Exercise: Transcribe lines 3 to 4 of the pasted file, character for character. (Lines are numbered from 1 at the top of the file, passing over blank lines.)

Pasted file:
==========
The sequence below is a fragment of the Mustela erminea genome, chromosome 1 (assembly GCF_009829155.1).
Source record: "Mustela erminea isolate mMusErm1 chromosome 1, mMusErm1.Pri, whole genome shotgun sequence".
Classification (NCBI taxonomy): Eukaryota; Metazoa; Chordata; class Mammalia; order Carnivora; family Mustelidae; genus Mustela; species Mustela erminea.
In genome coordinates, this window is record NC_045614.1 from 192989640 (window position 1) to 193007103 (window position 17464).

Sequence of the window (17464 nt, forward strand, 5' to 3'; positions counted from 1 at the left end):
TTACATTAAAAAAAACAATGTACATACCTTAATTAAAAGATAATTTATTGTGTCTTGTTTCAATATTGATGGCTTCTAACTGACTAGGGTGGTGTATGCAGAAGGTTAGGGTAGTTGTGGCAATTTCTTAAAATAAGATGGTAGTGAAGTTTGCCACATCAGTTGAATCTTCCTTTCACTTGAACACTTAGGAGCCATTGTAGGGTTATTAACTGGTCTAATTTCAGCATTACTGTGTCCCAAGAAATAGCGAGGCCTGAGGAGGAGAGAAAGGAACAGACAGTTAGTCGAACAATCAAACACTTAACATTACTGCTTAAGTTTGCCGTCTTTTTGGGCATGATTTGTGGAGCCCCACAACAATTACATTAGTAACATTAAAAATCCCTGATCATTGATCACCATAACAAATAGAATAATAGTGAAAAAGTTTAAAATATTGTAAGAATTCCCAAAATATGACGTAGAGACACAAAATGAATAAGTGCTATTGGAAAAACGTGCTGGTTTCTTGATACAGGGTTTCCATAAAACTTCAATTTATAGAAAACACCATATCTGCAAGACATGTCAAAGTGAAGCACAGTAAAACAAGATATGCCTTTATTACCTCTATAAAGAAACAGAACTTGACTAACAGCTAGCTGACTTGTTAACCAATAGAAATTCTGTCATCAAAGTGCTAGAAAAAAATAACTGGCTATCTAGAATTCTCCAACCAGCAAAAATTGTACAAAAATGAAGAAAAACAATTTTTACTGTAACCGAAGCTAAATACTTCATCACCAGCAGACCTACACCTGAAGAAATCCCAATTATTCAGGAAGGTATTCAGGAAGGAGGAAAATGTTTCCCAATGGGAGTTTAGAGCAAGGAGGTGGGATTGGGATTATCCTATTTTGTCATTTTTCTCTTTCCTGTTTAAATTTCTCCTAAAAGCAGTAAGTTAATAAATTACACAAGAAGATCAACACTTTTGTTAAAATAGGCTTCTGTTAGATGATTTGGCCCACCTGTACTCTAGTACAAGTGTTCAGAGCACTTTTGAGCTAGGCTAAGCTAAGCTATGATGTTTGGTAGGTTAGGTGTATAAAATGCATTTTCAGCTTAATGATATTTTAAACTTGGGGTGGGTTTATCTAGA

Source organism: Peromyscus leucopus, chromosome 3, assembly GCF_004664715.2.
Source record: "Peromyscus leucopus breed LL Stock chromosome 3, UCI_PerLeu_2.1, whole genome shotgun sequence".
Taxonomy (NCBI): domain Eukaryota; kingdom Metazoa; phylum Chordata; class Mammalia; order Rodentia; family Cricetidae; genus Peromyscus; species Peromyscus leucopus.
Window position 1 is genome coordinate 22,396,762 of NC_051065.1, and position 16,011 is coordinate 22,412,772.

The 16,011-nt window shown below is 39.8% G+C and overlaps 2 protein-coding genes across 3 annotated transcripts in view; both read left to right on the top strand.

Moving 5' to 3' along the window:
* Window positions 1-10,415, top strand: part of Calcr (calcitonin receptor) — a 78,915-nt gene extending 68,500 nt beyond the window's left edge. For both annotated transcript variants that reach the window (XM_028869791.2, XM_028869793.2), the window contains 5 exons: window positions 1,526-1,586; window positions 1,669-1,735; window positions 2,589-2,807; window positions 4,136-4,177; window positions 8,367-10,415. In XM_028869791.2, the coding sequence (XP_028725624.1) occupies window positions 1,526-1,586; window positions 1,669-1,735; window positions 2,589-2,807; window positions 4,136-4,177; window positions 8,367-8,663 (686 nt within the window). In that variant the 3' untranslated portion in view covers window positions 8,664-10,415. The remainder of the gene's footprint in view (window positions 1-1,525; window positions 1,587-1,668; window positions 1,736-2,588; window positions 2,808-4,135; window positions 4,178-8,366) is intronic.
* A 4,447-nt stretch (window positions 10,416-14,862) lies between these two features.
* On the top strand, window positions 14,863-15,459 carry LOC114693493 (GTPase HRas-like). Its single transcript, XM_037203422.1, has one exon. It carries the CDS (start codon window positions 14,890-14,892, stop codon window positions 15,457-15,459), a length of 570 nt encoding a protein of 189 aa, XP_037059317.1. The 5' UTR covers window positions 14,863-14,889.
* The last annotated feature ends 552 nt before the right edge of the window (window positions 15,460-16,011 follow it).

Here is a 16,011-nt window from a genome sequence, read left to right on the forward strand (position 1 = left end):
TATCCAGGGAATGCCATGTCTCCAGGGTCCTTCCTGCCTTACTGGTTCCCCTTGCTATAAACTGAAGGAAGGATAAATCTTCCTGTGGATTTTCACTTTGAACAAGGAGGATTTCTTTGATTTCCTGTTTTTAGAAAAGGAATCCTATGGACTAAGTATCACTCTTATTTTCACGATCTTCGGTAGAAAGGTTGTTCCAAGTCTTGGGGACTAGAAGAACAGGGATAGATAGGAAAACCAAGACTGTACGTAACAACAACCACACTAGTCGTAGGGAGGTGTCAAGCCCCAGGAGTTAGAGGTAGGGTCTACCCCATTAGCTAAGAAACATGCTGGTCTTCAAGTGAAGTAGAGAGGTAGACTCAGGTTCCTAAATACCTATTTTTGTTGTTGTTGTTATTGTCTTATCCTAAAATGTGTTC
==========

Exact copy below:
Classification (NCBI taxonomy): Eukaryota; Metazoa; Chordata; class Mammalia; order Carnivora; family Mustelidae; genus Mustela; species Mustela erminea.
In genome coordinates, this window is record NC_045614.1 from 192989640 (window position 1) to 193007103 (window position 17464).